The Hergaarden-Nair Family

I was watching Mr and Mrs Iyer the other day with Bart and was really struck by Rahul Bose’s line where he says how Konkana Sen Sharma saved him by just giving him a name, something a husband normally gives a wife. Two sets of discussion sprang in my mind when I heard this and I wanted to put them down in words.

  1. What’s in a name? That which we call a rose
    By any other name would smell as sweet.” – Juliet from
    Romeo and Juliet (II, ii, 1-2)

Apparently these days a name can save you. With religious maniacs running astray in the world, it actually boils down to what your name represents. Are you a Hindu? A Muslim? A Jew? A Christian? No longer does it seem to matter with these pockets of people who you really are. What you stand for, your contribution to the world. That you are a human being. Isn’t it supposed to be all about a personal belief which no one else actually has the right to interfere with?

The world stands witness to this belief of fanaticism gaining new heights in terms of terrorizing people. The recent attacks in Mumbai for example. What has it really gained? Did it make any strong statements? Did it bring out the cries of people who feel injustice has been done to them and they retaliate to violence to make their voices heard? All it did was steal lives of innocent people who had dreams and hopes of living their lives in their own terms; a basic right to freedom guaranteed to all by our constitution. But this right was stolen from every single Indian victimized in a series of heedless fights and fear. It has become all about your name. It seems a rose by any other name smells like rotten cabbage these days!

  1. 2.      “The Nair title is taken from the Mother’s side . as per Matrilineal system . That is, a person can take the title Nair only if his mother’s side has the name and not from his father’s side.”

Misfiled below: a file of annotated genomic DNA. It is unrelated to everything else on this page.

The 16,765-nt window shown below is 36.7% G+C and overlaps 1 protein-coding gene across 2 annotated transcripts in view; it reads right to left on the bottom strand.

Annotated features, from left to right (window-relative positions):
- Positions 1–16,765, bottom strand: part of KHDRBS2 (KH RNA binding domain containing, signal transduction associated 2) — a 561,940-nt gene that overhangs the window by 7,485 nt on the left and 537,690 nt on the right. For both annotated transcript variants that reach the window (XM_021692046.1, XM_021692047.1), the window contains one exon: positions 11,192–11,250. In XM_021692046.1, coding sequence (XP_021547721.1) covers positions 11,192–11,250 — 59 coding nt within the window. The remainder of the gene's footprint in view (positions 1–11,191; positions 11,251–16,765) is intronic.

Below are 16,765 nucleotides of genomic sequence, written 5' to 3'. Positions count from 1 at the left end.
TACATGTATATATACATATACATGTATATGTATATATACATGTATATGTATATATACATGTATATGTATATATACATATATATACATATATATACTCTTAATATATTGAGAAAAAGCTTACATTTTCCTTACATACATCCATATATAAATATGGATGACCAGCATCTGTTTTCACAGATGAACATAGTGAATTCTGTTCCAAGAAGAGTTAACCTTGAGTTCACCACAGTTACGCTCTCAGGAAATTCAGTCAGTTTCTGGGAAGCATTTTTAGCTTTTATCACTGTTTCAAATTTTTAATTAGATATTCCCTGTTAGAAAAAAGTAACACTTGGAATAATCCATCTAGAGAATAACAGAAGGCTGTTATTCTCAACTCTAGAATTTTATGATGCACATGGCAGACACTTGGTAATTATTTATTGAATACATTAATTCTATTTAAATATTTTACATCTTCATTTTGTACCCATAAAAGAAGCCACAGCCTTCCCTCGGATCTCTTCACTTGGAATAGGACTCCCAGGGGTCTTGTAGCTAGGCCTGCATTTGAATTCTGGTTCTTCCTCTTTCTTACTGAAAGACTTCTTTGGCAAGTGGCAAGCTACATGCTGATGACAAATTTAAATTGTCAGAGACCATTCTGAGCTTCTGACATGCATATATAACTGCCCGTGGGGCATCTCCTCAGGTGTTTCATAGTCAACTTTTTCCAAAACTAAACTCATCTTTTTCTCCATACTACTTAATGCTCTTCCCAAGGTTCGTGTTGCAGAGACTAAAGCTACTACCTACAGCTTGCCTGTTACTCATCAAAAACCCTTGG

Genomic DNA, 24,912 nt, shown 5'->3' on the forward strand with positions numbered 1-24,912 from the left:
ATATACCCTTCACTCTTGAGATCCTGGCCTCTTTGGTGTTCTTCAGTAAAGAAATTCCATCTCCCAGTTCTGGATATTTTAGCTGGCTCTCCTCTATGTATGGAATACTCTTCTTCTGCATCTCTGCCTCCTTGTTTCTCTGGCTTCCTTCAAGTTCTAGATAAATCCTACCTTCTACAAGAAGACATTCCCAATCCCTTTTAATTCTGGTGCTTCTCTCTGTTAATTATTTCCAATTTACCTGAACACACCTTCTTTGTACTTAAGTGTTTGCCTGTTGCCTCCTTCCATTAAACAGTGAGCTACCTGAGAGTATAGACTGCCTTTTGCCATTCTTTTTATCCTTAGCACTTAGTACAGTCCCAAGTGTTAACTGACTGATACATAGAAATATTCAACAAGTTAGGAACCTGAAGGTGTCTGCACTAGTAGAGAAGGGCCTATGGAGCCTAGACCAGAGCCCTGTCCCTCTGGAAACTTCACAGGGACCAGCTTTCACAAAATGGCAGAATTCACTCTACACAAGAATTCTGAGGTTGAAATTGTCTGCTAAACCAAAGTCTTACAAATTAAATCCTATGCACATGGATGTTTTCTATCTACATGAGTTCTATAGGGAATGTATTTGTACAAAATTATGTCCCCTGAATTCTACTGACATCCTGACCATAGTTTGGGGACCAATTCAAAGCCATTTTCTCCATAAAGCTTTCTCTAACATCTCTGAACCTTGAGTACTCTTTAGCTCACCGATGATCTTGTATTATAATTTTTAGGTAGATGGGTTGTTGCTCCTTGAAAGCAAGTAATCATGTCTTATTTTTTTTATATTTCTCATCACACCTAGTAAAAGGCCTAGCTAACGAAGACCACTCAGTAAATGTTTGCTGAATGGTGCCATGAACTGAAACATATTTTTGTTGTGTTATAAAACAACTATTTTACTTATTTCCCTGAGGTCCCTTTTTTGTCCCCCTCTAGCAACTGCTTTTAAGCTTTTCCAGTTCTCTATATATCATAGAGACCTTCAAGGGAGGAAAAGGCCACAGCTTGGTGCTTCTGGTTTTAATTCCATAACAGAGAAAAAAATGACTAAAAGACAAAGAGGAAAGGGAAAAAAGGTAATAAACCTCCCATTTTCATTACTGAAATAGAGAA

Coming from a matrilineal family, it really bothers me that the world thinks everyone is born with patriarchal sensibilities. I remember the huge reaction Bart and I faced when we decided to use both our last names, hyphenated together,  after our first names. The thinking ran along the lines that I come from a community that’s matriarchal and he comes from one that is patriarchal. We love each other and respect each other and also each other’s family. Is one family more important than the other? Does one family contribute less than the other? Of course not! And we do not live in the days where according to his customs women go and live with the husband’s family and are dependent on them and so they take up the husband’s family name, nor do we live with the Nair customs of the husbands moving into the wife’s household and integrating with her family traditions completely. We are an equal union and we thought it was a gesture of love and respect to each other if we combined our surnames. This way, when we have children later on, everyone has a common last name. And here we met with resistance similar to the kind the religious fanatics seem to have a problem with; people who don’t know where to draw in their line of interference. Everyone had an opinion. “Oh how could you do it?”, “You are not manly”, “But you are a Nair, why take his name”. It was absolutely ridiculous. I can understand why some people have a problem, it is because it scares them to see other people move out of a herd mentality and live their lives according to their own terms. They still want to hide in the comfort of their herd and pretend to be cool and in control, that they are following a custom which they have no real idea about. Well, I ask you people, what makes you different from the other fanatics out there? They are just one step ahead.